Sunday, 27 August 2017

The Josephine

Back in the day, Jack James fished Saanich Inlet from his open wooden boat, The Josephine, which is pictured below with Jack and some finny friends in the 1970s. You will note how many more fish there were then, that have sadly not been maintained through habitat restoration by DFO.

Jack, started fishing with Josephine in the ‘50s. Here is what he had to say about Saanich Inlet fishing in its heyday: 

There were 2 major fishing derbies in Saanich Inlet... the Ladder Derby and the Solarium Derby. My brother, Dick and I ran the Solarium Derby which usually brought in $15,000 for the Solarium, which we donated. Most prizes were donated.1st prize that day was a $900, TV combination set, 2nd was a 14-foot clinker built boat, which I won with a 23 lb 8 oz spring salmon. 

As we were fishing out of a rotten old clinker which leaked like a sieve and was direct drive, when the starting gun went off, and because of no gears, we were over the line too soon and the officials turned us back over the line. The hot spots were Chesterfield Rock south side and Misery Bay on the north, however we had a depth gauge and there was a deep drop off just over the starting line. 

When passing over this deep hole, we both dropped our lines and I immediately hooked the seconded largest fish. I was using a Peetz cane rod and a 6-inch Peetz reel with 900-feet of Monel steel line. A new lure had just been produced called a Herring Magic. While brother Dick was using a strip teaser, I fished a whole herring at 140 feet--which did the trick. The locals renamed this hole Poose's Point as I fished there for 30 + years, mostly with mooched herring. As mooching was a bad word in the Inlet in those days, I always faked what I caught my many trophy winners on!! The fake name I used for many years was a Sidewinder.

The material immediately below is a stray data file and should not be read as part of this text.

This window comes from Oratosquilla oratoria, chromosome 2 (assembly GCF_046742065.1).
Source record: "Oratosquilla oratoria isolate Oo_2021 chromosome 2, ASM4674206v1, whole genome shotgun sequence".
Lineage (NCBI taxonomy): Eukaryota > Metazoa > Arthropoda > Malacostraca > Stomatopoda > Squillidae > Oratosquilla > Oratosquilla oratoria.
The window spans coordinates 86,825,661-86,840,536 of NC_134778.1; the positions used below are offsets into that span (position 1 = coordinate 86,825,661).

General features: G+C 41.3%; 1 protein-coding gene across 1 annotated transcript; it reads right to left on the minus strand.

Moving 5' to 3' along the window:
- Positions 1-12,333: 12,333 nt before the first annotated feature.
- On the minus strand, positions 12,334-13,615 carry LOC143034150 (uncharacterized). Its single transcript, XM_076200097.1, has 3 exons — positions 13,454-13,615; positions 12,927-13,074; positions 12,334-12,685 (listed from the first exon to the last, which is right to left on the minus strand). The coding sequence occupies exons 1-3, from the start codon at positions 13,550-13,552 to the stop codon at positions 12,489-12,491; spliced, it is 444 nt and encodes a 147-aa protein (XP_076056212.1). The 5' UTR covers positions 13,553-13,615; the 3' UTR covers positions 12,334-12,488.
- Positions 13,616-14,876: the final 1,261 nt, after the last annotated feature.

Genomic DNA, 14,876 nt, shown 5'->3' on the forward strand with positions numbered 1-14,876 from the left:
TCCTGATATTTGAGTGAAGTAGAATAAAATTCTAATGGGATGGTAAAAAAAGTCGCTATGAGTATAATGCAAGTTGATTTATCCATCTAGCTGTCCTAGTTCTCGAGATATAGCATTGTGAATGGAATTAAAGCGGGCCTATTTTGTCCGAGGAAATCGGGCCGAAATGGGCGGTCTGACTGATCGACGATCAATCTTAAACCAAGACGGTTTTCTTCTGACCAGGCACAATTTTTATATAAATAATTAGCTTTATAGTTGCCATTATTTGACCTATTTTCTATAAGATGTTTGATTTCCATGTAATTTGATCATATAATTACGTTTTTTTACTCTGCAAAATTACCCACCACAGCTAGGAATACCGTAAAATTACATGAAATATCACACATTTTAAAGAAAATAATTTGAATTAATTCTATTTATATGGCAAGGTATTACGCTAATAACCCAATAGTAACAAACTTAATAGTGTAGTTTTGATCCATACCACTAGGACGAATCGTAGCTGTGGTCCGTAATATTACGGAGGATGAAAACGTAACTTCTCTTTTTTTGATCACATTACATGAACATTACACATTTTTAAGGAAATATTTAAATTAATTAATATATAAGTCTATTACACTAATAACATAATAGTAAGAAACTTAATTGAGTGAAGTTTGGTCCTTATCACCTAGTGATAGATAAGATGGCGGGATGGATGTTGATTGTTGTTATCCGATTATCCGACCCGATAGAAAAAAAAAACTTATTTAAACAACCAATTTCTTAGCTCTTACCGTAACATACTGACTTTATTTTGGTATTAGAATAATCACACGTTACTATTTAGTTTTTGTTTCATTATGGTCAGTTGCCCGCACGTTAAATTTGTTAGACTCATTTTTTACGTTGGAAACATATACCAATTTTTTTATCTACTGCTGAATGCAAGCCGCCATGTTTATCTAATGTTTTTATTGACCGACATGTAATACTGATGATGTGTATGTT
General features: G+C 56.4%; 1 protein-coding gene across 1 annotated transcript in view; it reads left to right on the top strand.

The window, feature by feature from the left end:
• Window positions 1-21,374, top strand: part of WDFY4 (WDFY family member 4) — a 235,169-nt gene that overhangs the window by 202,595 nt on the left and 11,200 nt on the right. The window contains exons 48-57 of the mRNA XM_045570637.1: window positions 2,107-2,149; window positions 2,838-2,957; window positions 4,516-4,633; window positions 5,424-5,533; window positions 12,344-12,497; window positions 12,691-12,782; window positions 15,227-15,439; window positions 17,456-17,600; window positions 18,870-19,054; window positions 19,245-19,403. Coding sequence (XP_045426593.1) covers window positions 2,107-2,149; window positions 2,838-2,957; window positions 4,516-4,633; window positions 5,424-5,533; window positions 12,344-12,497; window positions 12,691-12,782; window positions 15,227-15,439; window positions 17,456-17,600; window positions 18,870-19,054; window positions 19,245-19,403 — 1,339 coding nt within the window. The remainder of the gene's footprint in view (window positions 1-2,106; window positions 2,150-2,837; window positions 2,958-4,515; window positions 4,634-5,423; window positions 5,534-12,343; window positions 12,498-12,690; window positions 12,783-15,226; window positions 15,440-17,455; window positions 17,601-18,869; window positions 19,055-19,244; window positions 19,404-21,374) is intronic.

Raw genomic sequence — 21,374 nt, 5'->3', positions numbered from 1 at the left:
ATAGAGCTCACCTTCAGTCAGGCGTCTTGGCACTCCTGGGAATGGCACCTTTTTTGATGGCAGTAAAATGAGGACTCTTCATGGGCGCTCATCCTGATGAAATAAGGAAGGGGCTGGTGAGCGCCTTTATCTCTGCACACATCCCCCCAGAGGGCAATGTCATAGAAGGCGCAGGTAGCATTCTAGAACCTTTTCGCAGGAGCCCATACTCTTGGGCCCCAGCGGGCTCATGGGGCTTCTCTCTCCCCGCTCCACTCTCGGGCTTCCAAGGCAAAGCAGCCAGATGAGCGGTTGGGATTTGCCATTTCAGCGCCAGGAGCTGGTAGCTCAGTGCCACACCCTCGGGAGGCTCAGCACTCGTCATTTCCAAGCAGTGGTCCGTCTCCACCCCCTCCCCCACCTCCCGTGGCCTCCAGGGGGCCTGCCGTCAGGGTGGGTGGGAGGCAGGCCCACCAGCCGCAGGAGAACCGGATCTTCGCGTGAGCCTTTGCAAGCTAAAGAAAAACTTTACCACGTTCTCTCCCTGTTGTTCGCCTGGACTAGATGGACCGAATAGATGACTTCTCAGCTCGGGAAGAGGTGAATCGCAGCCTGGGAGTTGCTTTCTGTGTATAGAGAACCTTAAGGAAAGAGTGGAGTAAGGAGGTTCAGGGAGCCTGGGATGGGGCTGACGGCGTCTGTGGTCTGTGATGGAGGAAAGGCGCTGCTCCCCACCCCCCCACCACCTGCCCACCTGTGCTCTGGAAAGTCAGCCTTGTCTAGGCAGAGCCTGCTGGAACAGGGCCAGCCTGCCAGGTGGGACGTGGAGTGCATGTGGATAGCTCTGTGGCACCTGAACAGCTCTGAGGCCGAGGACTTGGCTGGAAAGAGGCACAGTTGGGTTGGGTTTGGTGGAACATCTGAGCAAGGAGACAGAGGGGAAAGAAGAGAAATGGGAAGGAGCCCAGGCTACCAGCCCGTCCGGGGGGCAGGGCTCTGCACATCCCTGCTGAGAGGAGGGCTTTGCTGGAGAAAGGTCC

The Josephine was donated by Woodward Stores on Douglas Street. They sold them for $400, and they were built by Cedar Boatworks in Vancouver. They are still in business in False Creek and I was told the 14 ft now sells for $2500.

My restored clinker has been given to my son and if he wishes to sell it, the price is $2900. It is advertised on line. No takers yet, but have had several offers. It comes complete with the original trailer and the 6th restored 5 horse power Briggs and Stratton!  Good luck. J.J. (nicknamed "Poose ")

PS My son Matthew has the rod and reel and lure that won the boat.

As noted, Jack and family still have the Josephine, and when I was over looking at all his memorabilia, I took a shot of him and her, as well as a whole bunch of other things. The boat is in exceptionally good shape for its age, or even for a new boat.

Fishermen may weather a bit, but not their boats (if kept in the garage, and filled to overflowing regularly with $$ - as we all know). 

And an original arm/jacket patch of the Victoria Saanich Inlet Angler’s Association:

Jack's home and garage are filled to overflowing with memorabilia that would take many peoples' lives to collect but have been put together in Jack's one lifetime. I believe these glass containers originally contained aftershave or perfume

And his collection of licence plates must be the biggest in the world.